Evangelical Leaders Call on Florida Legislators, DeSantis to Reconsider Immigration Bill that Threatens Religious Freedom

 In Press Releases

Tallahassee – Today, evangelical pastors and leaders from across the State of Florida joined a virtual press call to urge Gov. Ron DeSantis and Florida legislators to reconsider SB 1718, an immigration bill that has significant ramifications for religious liberties. A recording of the call is available here.

The pastors and leaders, representing evangelical churches and denominations in Tallahassee, Gainesville, Jacksonville, Orlando and across the State of Florida, called upon the Florida legislature to oppose SB 1718 in its current form or, at least, to amend the bill to eliminate threats to the freedom of churches and other religiously-motivated organizations and individuals that serve immigrants. They highlighted concerns with language from the bill that would make incidental transportation of certain individuals who happen to be undocumented immigrants a third-degree felony offense punishable by up to five years in prison.

The following are quotes from pastors and leaders who participated in the press call:

Dale Schaeffer, District Superintendent, Florida District, Church of the Nazarene:

“Many of our churches provide transportation to congregants and community members. As it is currently written, SB 1718 could be interpreted to mean that it would be a felony to pick up teenagers for youth ministries, drive an elderly congregant to church or a doctor’s appointment, or drive a child to school if the driver knew or suspected that the individual had not been allowed to enter the country lawfully. Recently a church asked me if they should disband their transportation ministries entirely because of similar liability-related concerns. Providing transportation to congregants and community members is essential to how Christians in our churches live out their faith. Without additional protections being added to align the bill with the federal anti-smuggling statute, SB 1718 could be interpreted in a way that the religious freedoms of our churches are put at risk.”

Jody Ray, Pastor of Missions, Chets Creek Church, Jacksonville:

“As followers of Christ, we are living out our faith most clearly when we answer the call to care for those in need: widows, orphans, immigrants and the poor. Any law that would hinder our ability to carry out our calling to care for anyone in need would be a violation of our religious freedom. SB1718 has the potential to hinder many of the core ministries of Chets Creek Church and the Christian church as a whole.”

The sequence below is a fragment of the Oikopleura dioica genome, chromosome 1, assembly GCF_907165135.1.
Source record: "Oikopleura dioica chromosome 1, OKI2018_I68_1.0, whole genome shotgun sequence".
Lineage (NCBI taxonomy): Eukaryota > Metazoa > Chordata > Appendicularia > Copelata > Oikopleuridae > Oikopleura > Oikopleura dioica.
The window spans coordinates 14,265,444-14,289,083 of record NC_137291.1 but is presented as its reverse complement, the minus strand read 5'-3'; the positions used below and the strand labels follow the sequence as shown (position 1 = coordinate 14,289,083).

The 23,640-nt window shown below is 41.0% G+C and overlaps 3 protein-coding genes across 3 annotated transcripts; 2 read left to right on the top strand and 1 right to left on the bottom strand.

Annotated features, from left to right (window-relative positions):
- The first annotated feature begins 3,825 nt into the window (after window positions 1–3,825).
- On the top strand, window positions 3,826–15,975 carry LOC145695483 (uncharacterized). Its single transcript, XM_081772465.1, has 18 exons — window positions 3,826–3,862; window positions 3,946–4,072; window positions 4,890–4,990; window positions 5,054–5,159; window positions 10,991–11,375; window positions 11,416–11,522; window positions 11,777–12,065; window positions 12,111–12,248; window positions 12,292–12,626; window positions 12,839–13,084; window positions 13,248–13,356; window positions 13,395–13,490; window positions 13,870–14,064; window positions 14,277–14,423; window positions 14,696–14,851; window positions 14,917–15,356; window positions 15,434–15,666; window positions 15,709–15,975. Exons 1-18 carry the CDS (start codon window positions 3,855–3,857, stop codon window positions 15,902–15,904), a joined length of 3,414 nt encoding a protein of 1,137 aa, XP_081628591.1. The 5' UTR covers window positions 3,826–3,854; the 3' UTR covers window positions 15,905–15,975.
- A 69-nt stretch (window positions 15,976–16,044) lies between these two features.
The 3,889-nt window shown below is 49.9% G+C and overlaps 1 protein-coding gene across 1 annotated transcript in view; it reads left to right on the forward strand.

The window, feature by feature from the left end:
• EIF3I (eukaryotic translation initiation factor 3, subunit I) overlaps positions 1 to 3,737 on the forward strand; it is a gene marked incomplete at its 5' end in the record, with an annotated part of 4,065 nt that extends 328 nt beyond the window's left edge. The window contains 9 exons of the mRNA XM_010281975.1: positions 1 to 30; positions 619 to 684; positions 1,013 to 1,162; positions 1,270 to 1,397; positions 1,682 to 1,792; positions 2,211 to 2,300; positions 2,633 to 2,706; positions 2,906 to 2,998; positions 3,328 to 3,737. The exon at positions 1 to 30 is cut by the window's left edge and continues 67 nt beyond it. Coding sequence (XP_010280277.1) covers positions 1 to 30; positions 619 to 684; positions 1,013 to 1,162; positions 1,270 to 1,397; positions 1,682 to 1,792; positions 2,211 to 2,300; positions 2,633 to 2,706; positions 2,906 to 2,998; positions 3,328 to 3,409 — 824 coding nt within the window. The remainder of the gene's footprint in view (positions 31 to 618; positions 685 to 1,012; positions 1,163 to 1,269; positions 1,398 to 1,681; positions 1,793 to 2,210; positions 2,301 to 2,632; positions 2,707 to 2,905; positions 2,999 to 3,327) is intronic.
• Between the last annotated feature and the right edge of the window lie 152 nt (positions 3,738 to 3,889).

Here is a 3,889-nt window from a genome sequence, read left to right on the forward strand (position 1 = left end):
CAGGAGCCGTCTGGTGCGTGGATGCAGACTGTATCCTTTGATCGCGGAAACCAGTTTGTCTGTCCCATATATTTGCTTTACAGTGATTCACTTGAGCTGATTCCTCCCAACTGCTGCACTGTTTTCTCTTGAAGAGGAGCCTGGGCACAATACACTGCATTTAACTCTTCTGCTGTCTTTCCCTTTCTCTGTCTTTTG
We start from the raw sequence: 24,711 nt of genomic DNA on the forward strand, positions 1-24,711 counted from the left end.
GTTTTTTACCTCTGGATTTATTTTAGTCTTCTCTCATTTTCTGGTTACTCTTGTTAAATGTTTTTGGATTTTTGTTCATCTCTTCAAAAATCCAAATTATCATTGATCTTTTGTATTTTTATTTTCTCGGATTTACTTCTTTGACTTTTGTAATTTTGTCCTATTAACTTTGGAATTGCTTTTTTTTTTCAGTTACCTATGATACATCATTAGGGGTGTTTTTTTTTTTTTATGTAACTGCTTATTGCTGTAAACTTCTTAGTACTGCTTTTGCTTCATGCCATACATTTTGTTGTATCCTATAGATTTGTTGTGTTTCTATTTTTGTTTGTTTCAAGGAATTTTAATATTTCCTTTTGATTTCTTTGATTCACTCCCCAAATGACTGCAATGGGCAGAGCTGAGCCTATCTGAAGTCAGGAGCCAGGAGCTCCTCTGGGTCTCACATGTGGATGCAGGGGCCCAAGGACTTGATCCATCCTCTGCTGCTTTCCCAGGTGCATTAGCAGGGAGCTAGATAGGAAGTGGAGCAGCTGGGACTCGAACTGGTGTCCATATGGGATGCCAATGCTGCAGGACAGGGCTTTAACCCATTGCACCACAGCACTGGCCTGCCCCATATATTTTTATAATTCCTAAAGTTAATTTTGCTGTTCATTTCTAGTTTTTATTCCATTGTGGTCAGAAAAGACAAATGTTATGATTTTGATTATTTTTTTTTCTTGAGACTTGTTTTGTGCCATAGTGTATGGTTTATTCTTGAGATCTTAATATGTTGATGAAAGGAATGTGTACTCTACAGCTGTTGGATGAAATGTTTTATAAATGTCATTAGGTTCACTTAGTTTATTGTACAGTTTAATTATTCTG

Jose Vega, Minister to Internationals, Chets Creek Church, Jacksonville:

“As a Christian minister, I want to express my concern about this bill. For many years, I have had the liberty to show my unconditional love to people from over the world, serving them in different capacities and transporting them to multiple places. This bill will hinder our work as ministers, limiting our capacity to freely serve our immigrant brothers, sisters and neighbors.”

Steve Gregg, Associate Pastor, Creekside Community Church, Gainesville:

“Our church is currently helping to launch a ministry that gives legal aid to folks trying to navigate an often-complicated path towards immigration legal status. We are committed to following the law and helping any client served to do the same. The way this bill seems to be written could put volunteers at risk of criminal prosecution for simply bringing clients to church or to other functions. I would hope the writers of this bill would address these concerns in a way that allows the church community to serve people who are seeking to do the right thing.”

Gary Shultz Jr., Senior Pastor, First Baptist Church of Tallahassee:

“As Christians we are commanded to love our neighbors as ourselves, and that includes immigrants that God brings into our state. We are called to meet not only spiritual needs, but also physical needs such as food, clothing, healthcare, financial assistance, and transportation. If this bill were enacted as currently drafted, it would place Florida’s Christians and churches in an untenable decision, having to decide between obeying biblical commands or facing criminal penalties for showing biblical compassion.”

Myal Greene, President & CEO, World Relief (moderator):

“The proposed immigration bill in the State of Florida, SB 1718, could significantly inhibit the ability of churches, Christian ministries and other institutions and individuals motivated by their religious beliefs to minister freely, which we see as a grave threat to religious freedom. It should never be a crime to drive someone to church. We’re praying that Governor DeSantis and the Florida legislature will abandon this misguided bill – and that our federal lawmakers will finally pursue the reforms supported by 79 percent of Floridian evangelicals, allowing undocumented immigrants to earn permanent legal status and eventual citizenship if they meet appropriate requirements.”

Gabriel Salguero, Pastor, The Gathering Place, Orlando and President, National Latino Evangelical Coalition:

“Elected officials seeking to appeal to evangelical voters are making an error, morally and strategically, by pursuing harsh, anti-immigrant legislation, especially when they go so far as to criminalize basic elements of church ministry in the process. Polls consistently show that evangelicals, including Latino evangelicals, do want secure borders, but they also want all people to be treated humanely and for undocumented immigrants to have the opportunity to make things right and earn U.S. citizenship. I’m praying Governor DeSantis and Florida legislators will abandon this misguided bill and instead insist that our federal lawmakers finally pass long-overdue reforms.”

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